: 1470-1481
                Affiliations
                [1 ]Department of Clinical Genetics, Center for Connective Tissue Disorders, VU University Medical Center Amsterdam, The Netherlands
                [2 ]Discipline of Genetic Medicine, The Children's Hospital at Westmead Clinical School, Sydney Medical School, University of Sydney, Head Connective Tissue Dysplasia Management Service, The Children's Hospital at Westmead Sydney, Australia
                Author notes
                *Correspondence to: D.O. Sillence, M.D. (Melb), FRACP, Discipline of Genetic Medicine, The Children's Hospital at Westmead Clinical School, Sydney Medical School, University of Sydney Sydney Children's Hospital Network (Westmead), Locked Bag 4001, Westmead, NSW 2145, Australia., E-mail: david.sillence@ 123456health.nsw.gov.au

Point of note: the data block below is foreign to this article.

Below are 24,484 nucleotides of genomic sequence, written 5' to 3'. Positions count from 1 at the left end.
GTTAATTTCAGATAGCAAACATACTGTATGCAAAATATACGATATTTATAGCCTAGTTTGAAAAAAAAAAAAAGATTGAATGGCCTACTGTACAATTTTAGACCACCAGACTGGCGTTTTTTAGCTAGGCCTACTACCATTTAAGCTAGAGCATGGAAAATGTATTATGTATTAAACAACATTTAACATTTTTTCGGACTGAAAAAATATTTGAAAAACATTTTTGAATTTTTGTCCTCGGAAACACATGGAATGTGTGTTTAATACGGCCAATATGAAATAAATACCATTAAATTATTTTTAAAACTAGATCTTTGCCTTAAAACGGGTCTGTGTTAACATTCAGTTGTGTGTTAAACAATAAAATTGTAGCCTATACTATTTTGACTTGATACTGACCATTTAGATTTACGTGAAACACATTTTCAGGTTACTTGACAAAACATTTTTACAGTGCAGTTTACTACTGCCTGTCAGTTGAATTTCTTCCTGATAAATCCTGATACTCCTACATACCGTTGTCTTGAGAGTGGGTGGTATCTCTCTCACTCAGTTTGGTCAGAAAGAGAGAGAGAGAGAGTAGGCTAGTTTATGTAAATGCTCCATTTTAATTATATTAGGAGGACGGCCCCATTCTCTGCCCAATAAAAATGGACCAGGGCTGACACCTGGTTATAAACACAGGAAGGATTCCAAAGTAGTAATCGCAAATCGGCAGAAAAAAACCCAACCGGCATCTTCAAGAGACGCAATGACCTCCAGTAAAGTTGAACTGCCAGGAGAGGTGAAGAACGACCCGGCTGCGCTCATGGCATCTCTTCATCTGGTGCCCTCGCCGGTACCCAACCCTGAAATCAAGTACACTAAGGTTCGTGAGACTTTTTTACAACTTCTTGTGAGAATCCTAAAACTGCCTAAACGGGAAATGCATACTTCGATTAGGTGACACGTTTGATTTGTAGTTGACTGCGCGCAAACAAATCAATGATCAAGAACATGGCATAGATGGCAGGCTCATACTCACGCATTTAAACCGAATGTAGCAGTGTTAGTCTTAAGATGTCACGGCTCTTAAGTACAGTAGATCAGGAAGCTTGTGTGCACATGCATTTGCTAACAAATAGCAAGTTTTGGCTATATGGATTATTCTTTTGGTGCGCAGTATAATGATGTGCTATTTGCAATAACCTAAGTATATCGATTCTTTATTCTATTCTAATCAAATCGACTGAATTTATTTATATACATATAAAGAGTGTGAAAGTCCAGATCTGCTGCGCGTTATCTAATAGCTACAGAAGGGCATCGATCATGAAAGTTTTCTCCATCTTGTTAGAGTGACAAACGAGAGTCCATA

Article
                10.1002/ajmg.a.36545
                4314691
                24715559
                © 2014 The Authors. American Journal of Medical Genetics Part A Published by Wiley Periodicals, Inc.

                This is an open access article under the terms of the Creative Commons Attribution-NonCommercial-NoDerivs 4.0 License, which permits use and distribution in any medium, provided the original work is properly cited, the use is non-commercial and no modifications or adaptations are made.

                Categories
                Research Review

                Genetics

                osteogenesis imperfecta, fractures, collagen type i, heterogeneity, classification